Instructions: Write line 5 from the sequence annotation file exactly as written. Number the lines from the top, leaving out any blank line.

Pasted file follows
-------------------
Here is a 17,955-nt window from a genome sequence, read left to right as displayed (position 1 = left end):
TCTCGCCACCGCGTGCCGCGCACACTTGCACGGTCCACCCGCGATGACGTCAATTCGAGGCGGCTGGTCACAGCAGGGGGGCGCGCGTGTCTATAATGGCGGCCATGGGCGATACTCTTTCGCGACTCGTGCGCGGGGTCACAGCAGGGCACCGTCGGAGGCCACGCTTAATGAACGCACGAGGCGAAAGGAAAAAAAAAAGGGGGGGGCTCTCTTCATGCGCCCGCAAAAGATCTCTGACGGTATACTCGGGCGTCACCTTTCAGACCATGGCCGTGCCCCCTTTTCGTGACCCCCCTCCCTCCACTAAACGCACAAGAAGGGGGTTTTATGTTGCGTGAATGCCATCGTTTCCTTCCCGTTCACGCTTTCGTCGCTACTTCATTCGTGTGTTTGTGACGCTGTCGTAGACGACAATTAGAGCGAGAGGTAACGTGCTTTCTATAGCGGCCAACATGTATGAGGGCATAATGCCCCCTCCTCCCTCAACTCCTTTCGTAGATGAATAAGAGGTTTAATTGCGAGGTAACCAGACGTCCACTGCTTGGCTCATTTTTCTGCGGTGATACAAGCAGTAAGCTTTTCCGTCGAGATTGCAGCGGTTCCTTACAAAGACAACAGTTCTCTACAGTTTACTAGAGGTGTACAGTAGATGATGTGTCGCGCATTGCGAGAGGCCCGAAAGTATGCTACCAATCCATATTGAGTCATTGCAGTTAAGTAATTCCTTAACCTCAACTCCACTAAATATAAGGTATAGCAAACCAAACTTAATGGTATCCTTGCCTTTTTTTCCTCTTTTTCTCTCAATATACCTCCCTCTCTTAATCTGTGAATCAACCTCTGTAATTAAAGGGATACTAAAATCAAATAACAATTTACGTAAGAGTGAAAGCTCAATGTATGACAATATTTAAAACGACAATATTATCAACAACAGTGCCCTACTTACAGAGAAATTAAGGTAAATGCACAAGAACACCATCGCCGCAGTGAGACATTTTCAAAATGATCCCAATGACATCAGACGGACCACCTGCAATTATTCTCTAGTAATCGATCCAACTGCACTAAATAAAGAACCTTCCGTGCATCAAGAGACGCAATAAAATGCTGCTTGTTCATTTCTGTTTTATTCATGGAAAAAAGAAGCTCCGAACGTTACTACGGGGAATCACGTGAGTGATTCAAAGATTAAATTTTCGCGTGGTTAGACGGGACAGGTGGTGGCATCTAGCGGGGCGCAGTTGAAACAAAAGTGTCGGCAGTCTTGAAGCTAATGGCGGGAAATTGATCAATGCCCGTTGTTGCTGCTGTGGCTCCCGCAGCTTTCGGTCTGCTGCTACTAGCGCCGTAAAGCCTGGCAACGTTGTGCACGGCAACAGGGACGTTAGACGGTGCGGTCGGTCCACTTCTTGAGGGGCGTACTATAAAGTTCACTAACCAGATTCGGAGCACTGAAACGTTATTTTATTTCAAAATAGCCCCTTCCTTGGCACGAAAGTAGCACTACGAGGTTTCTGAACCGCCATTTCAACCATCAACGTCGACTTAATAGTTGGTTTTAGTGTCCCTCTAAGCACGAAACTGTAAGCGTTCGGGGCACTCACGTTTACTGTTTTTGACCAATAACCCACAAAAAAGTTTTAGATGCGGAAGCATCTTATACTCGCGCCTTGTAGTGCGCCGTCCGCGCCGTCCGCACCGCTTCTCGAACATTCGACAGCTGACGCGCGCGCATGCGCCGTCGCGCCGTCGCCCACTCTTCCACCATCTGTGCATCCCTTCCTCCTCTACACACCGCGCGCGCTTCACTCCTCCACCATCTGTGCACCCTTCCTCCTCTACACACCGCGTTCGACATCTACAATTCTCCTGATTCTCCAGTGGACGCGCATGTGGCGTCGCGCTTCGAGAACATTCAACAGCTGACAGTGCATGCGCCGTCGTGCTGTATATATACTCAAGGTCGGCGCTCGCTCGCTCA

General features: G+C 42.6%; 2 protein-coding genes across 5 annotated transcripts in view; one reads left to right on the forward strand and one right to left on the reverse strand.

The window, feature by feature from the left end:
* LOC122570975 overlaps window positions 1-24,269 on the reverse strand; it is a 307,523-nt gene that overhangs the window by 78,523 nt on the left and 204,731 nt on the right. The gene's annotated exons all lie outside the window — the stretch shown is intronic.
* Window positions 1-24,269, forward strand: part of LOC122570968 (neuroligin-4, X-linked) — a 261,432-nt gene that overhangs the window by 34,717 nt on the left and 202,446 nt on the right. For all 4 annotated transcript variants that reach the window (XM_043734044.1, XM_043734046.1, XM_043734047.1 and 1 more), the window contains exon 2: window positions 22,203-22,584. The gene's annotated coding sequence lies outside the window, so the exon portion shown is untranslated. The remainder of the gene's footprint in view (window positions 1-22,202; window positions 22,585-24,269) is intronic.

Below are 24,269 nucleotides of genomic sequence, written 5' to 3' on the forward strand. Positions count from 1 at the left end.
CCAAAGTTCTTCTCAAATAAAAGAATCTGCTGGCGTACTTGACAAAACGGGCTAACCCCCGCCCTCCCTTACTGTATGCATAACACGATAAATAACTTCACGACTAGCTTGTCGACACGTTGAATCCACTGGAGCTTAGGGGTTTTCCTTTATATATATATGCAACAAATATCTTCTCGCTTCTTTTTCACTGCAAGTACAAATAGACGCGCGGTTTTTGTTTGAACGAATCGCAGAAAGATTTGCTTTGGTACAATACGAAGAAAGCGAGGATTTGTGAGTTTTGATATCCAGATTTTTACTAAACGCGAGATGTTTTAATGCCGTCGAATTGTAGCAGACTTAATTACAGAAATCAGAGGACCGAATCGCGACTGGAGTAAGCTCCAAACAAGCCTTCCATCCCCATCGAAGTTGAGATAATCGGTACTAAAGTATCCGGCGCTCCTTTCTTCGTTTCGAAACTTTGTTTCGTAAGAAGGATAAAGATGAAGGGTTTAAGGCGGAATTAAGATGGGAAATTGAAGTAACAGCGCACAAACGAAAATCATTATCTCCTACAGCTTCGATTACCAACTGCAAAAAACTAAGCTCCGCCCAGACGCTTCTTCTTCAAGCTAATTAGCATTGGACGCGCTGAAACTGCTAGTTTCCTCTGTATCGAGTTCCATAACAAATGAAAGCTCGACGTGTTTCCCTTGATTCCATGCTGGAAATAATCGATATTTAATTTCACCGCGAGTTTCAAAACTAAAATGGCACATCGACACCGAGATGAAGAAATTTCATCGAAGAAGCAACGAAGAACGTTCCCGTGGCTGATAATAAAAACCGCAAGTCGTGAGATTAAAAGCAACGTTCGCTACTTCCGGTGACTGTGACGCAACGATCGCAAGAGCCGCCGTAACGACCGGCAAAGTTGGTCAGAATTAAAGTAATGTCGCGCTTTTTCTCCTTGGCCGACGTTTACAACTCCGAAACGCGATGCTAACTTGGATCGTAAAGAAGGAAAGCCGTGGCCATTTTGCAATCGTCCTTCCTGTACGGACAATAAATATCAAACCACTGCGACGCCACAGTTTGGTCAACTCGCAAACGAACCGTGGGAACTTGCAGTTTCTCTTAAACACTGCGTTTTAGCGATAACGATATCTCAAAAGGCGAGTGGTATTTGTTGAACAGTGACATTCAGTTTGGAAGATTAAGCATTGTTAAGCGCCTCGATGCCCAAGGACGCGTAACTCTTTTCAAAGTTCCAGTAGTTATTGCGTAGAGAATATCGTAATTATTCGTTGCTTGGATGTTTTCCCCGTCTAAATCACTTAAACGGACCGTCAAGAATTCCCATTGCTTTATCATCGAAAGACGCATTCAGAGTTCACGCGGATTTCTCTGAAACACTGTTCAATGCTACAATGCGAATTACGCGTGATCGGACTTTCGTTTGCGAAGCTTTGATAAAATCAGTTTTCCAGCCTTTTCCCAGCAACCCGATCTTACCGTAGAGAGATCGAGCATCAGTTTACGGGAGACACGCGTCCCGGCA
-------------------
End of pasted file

* LOC122570975 overlaps window positions 1-24,269 on the reverse strand; it is a 307,523-nt gene that overhangs the window by 78,523 nt on the left and 204,731 nt on the right. The gene's annotated exons all lie outside the window — the stretch shown is intronic.